Restaurant chain Panera Bread PNRA announced a new food policy today—one that commits to what the company is calling “clean ingredients.” As part of the initiative, the chain will remove artificial colors, sweeteners, flavors, and preservatives from its food by 2016. Clean ingredients mean those you “don’t need a dictionary to understand,” says Panera CEO Ron Shaich.

Panera has already removed artificial trans fats from its menu on all but one item (the Cobblestone muffin, which is being reformulated), and all of the restaurant chain’s chicken, roasted turkey, sausage, and ham are raised without the use of antibiotics. The company has looked at antibiotic-free beef but says there currently isn’t a supplier that can handle its volume.

When it comes down to it, Panera’s food policy is about health—and how what we mean when we talk about health is changing. The fact that the 12th largest restaurant chain in the U.S. by sales is taking these steps is just the latest sign that we’ve moved toward a mainstream definition of healthy eating that is not simply about fat and calories but increasingly focused on where foods come from.

A recent survey by industry research firm Technomic found that natural, unprocessed, sustainable, and local offerings at restaurants are often more important to consumers than traditional health claims like “low fat” and “low calorie.” This is especially the case for millennials and Gen-Xers. (Boomers still care more about traditional health claims than their younger cohorts, according to the survey.)

Take Chipotle  CMG , which is known for its burritos, which can top 1,000 calories and 50 grams of fat. Frequenters of the chain often argue that they’re making a healthy decision, despite the caloric price tag, because of its “Food with Integrity” campaign, which touts its meat raised without hormones and antibiotics when possible and local and organic produce when practical.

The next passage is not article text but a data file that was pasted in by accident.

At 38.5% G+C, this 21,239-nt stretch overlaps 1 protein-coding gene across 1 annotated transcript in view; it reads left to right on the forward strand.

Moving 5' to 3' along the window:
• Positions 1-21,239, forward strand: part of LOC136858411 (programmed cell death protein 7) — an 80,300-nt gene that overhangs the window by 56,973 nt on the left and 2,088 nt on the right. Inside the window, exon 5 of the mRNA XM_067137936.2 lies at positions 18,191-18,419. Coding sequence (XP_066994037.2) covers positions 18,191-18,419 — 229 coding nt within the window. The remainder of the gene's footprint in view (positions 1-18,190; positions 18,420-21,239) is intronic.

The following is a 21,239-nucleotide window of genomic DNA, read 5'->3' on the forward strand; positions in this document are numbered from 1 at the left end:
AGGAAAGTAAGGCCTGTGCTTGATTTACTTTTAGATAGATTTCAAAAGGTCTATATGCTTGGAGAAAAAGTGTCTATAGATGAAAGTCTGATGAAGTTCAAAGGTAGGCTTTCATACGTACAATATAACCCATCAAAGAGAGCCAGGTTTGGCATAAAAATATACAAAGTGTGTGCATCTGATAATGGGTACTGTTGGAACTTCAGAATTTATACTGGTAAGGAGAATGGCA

NPD Group’s Harry Balzer says that people today aren’t any more health conscious than they were in 1978 when he started tracking what people eat. In fact having salad as a main dish at a restaurant peaked in 1989 (10% of all lunches and dinners), Balzer says. We’re now down to about 5%.

What we consider good for us changes as we are faced with ever-evolving science, not to mention speculation and constant fads. Of late, for example, a book entitled “The Big Fat Surprise: Why Butter, Meat and Cheese Belong in a Healthy Diet”—which contradicts the previous doctrine on the alleged evils of fat—has appeared on the New York Times bestseller list.

Exacerbating the confusion for consumers is that we don’t see an instant impact of anything we do that’s healthy, whether it’s cutting calories or eating organic, Balzer says. The Nutritional Information Labeling Act of 1985 represented our desire to identify things we wanted removed from our meals: fat, sodium, and cholesterol. The 2000s were about adding beneficial things like whole grains, Omega-3s, and antioxidants. Now we are in the middle of what Balzer calls the free movement—GMO-free or antibiotic-free—focusing on the purity of the ingredients. (Panera CEO Shaich tells Fortune he supports GMO labeling.)

“The way we serve our shareholders is to figure out what’s going to matter,” Shaich says, “and I fundamentally believe nutrition, how you eat, and wellness are powerful themes. They’re present. You can see it.”